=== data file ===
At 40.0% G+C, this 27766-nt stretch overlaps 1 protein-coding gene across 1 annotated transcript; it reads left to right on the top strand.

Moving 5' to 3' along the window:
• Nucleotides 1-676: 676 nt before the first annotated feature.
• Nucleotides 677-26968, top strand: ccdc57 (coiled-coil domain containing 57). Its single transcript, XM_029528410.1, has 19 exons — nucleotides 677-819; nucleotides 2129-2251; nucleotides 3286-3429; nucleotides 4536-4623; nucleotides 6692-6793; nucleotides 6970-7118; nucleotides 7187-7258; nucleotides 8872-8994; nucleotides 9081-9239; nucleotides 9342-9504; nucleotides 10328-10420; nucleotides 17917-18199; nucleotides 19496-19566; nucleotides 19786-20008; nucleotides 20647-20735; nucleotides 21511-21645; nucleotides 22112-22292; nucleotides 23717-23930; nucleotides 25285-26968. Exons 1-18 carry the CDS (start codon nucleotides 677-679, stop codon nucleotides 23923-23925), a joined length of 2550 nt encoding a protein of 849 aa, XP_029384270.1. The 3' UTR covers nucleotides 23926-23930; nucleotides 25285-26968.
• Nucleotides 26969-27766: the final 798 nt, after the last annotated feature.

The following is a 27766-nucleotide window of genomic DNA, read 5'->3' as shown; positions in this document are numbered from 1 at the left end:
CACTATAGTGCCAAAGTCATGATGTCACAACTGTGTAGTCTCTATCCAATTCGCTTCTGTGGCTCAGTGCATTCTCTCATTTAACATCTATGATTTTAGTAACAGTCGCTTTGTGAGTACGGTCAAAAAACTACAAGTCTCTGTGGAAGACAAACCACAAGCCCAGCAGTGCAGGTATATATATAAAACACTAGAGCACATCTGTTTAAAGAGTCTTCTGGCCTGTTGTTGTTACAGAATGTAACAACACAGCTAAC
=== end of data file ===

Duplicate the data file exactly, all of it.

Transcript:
At 40.0% G+C, this 27766-nt stretch overlaps 1 protein-coding gene across 1 annotated transcript; it reads left to right on the top strand.

Moving 5' to 3' along the window:
• Nucleotides 1-676: 676 nt before the first annotated feature.
• Nucleotides 677-26968, top strand: ccdc57 (coiled-coil domain containing 57). Its single transcript, XM_029528410.1, has 19 exons — nucleotides 677-819; nucleotides 2129-2251; nucleotides 3286-3429; nucleotides 4536-4623; nucleotides 6692-6793; nucleotides 6970-7118; nucleotides 7187-7258; nucleotides 8872-8994; nucleotides 9081-9239; nucleotides 9342-9504; nucleotides 10328-10420; nucleotides 17917-18199; nucleotides 19496-19566; nucleotides 19786-20008; nucleotides 20647-20735; nucleotides 21511-21645; nucleotides 22112-22292; nucleotides 23717-23930; nucleotides 25285-26968. Exons 1-18 carry the CDS (start codon nucleotides 677-679, stop codon nucleotides 23923-23925), a joined length of 2550 nt encoding a protein of 849 aa, XP_029384270.1. The 3' UTR covers nucleotides 23926-23930; nucleotides 25285-26968.
• Nucleotides 26969-27766: the final 798 nt, after the last annotated feature.

The following is a 27766-nucleotide window of genomic DNA, read 5'->3' as shown; positions in this document are numbered from 1 at the left end:
CACTATAGTGCCAAAGTCATGATGTCACAACTGTGTAGTCTCTATCCAATTCGCTTCTGTGGCTCAGTGCATTCTCTCATTTAACATCTATGATTTTAGTAACAGTCGCTTTGTGAGTACGGTCAAAAAACTACAAGTCTCTGTGGAAGACAAACCACAAGCCCAGCAGTGCAGGTATATATATAAAACACTAGAGCACATCTGTTTAAAGAGTCTTCTGGCCTGTTGTTGTTACAGAATGTAACAACACAGCTAAC